May 17, 2004 in City
Kitchen-table cardplayer antes up to big-time poker
Gerry Drehobl, a middle-class, middle-aged man who can work a TV remote as skillfully as Tiger Woods controls a 2-iron, has joined the in crowd.
Around Thanksgiving, Drehobl began teaching himself how to play the hottest poker game on the planet, Texas Hold’em. Five months later, Drehobl found himself holding $365,000.
He won the money April 28 when he finished first at the 35th-annual World Series of Poker.
Drehobl; his wife, Ann; and their two children were on a family vacation in Las Vegas. With no arm-twisting whatsoever, Drehobl found himself saddled up at a tournament table in the Binion Horseshoe Casino under the bright lights and television cameras of the ESPN broadcast crew.
Two days and 26 hours of poker later, it was cha-ching, cha-ching, thanks to a pair of kings.
“After it was all over, my wife and I were driving, looking at each other saying ‘Oh my God. Can you believe this happened?’ ” Drehobl said.
Drehobl, 49, was raised in Chicago and moved to the Shadle Park neighborhood of Spokane in 2000 after he fell in love with Ann, a Cheney High graduate.
He never got caught up in kitchen-table poker until he became a part of Ann’s big, happy extended Spokane family.
“After dinner and on holidays we always play cards,” said Ann, whose maiden name is Forwood. “When neighborhood kids are playing outside, sometimes my kids are in our back yard, playing poker.”
When Drehobl dived into the poker pool, he went head first.
“I started reading every book I could get a hold of,” he said. “I watched all the world poker tour events and the World Series of Poker on TV as much as I could.”
Drehobl also became a regular at the Northern Quest Casino in Airway Heights, playing low-stakes games two to three times a week. When he got comfortable with bets in the $3 to $6 games, he began entering some daily tournaments at the Northern Quest. Last week, before flying back to Las Vegas, he won $500 in a $35 entry-fee tournament at Northern Quest.
“He is raw natural talent. He doesn’t do what a normal old-style poker player does,” said Wayne Johnston, Northern Quest floor supervisor. “He’ll take a chance now and then, and he has the natural ability of reading people.”
Drehobl’s next big competition will be the finale of the 33-event World Series of Poker. The WSOP runs five weeks and concludes with the World Series championship on May 23-28. Drehobl already has played in five of the competitions. Prior to his big payday, he won $4,440 by finishing 40th in an early session for his biggest payday yet.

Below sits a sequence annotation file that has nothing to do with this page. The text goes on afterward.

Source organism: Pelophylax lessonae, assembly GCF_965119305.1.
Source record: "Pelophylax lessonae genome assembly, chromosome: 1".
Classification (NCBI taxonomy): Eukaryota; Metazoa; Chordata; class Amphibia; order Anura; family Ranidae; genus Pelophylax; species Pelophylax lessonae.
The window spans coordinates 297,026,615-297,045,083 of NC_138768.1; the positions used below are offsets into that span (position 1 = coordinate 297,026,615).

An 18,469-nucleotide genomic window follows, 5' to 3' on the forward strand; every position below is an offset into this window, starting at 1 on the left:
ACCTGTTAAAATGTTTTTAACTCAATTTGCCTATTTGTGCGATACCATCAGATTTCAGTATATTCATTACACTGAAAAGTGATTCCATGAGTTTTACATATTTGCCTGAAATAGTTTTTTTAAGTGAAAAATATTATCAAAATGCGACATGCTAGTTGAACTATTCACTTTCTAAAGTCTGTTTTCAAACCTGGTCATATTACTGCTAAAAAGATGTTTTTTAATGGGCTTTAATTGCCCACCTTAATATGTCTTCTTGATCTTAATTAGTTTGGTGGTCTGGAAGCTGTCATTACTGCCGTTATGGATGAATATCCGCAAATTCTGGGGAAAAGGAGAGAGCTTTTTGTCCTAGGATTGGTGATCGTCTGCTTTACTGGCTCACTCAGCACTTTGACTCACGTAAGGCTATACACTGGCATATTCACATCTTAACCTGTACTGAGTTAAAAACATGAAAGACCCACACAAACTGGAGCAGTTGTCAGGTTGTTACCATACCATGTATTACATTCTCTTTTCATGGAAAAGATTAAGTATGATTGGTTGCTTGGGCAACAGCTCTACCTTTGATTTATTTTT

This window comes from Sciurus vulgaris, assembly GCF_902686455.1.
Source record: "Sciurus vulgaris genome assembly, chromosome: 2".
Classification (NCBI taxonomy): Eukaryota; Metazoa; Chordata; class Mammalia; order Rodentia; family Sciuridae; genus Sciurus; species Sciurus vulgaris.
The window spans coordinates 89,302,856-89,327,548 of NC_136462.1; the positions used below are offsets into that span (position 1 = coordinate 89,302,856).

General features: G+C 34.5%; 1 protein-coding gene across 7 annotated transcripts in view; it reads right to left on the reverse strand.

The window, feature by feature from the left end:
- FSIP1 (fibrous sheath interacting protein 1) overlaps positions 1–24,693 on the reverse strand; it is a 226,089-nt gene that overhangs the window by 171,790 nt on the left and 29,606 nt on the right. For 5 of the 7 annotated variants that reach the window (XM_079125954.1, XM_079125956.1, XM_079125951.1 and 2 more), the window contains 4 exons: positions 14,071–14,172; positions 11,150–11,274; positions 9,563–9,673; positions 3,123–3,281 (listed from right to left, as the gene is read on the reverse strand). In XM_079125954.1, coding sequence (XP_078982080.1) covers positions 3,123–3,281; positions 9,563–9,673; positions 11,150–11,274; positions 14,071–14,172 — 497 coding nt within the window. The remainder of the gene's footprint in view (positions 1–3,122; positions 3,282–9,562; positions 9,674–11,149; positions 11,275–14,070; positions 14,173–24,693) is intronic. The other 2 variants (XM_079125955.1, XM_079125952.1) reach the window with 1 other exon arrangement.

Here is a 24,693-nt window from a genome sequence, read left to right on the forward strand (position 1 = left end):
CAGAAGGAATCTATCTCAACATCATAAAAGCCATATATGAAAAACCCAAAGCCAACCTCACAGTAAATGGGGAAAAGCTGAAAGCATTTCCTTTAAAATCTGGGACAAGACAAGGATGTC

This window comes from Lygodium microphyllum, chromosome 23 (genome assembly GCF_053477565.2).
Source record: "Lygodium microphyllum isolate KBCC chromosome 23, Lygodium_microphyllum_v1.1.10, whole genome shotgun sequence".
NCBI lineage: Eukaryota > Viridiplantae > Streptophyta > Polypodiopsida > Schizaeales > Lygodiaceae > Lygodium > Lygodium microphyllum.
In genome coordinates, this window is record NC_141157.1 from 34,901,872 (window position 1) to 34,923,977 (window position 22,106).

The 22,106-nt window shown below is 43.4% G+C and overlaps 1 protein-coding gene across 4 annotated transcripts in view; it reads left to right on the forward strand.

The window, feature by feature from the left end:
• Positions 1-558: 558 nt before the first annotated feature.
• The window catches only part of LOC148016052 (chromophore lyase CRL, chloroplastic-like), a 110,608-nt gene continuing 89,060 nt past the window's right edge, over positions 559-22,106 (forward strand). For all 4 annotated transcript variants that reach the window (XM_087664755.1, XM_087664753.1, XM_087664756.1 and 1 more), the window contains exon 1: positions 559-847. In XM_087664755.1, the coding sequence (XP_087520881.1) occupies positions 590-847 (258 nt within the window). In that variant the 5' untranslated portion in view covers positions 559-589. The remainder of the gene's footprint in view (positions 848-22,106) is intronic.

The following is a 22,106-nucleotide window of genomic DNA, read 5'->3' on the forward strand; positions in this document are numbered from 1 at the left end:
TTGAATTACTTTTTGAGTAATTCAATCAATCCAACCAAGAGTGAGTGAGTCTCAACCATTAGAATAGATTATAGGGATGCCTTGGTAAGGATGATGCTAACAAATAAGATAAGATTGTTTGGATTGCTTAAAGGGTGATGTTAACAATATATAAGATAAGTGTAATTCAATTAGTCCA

His earnings have allowed him to buy into the championship — which costs $10,000 — without blinking an eye.
This year’s championship could draw as many as 2,000 players. The prize pool could reach $17 million, with a $3.5 million first prize, said Nolan Dalla, spokesman for the WSOP. Anyone can enter.
“That’s the wonderful thing about poker. Once you learn the basics, you have the chance to win,” Dalla said. “Certainly his (Drehobl’s) story is interesting, but not unique. It’s not inconceivable that a newcomer can play and win at this game.”
Last year, 839 players entered the WSOP championship. The top prize of $2.5 million went to Chris Moneymaker, a 27-year-old-Tennessean who has a name perfect for gambling (or working for Donald Trump).
Drehobl was one of the millions who watched Moneymaker on TV as he went from an unknown to the envy of every recreational poker player.
Last year’s tape-delayed WSOP series on ESPN averaged more than 1.2 million viewers, according to published reports. The first show of the 2004 tournament will be shown on June 8. Drehobl’s win will be shown June 22.
Aside from ESPN’s frequent airing of the WSOP, other shows that have contributed to the No Limits Texas Hold’em’s popularity are the Travel Channel’s “World Poker Tour” and Bravo’s “Celebrity Poker Showdown.” No Limits Texas Hold’em means, at any time, a player can bet all his or her chips.
By no surprise, online play also is booming. Sites such as partypoker.com and pokerpages.com are taking more hits than boxers on amateur night.
“Texas Hold’em is a simple game to learn but hard to master,” Johnston said. “And no matter how good you are, it still takes a certain degree of luck at any time.”
To play, each player is dealt two personal cards, or pocket cards. There are five community cards turned up on the board. Players make the best five-card hand using any combination of the cards. There are four betting rounds. Drehobl’s final winning hand was two pocket kings. His opponent’s best cards were an ace and a six.
“He can tell what other players have based on where they’re sitting (at the table) and how they’re betting,” said Ann, who was in the stands watching. “It’s amazing. I knew he was good, but I’m constantly amazed at how good.”
Despite the instant earnings, Drehobl has remained grounded. He said he gave 10 percent of his winnings to Children Incorporated charity. He did, however, splurge and buy a 50-inch TV and home-theater system.
“It has about 17 remotes,” Ann said. “I’ll never know how to work them all.”
But she’s certain her husband will figure out the new system in no time. After all, he is a quick learner.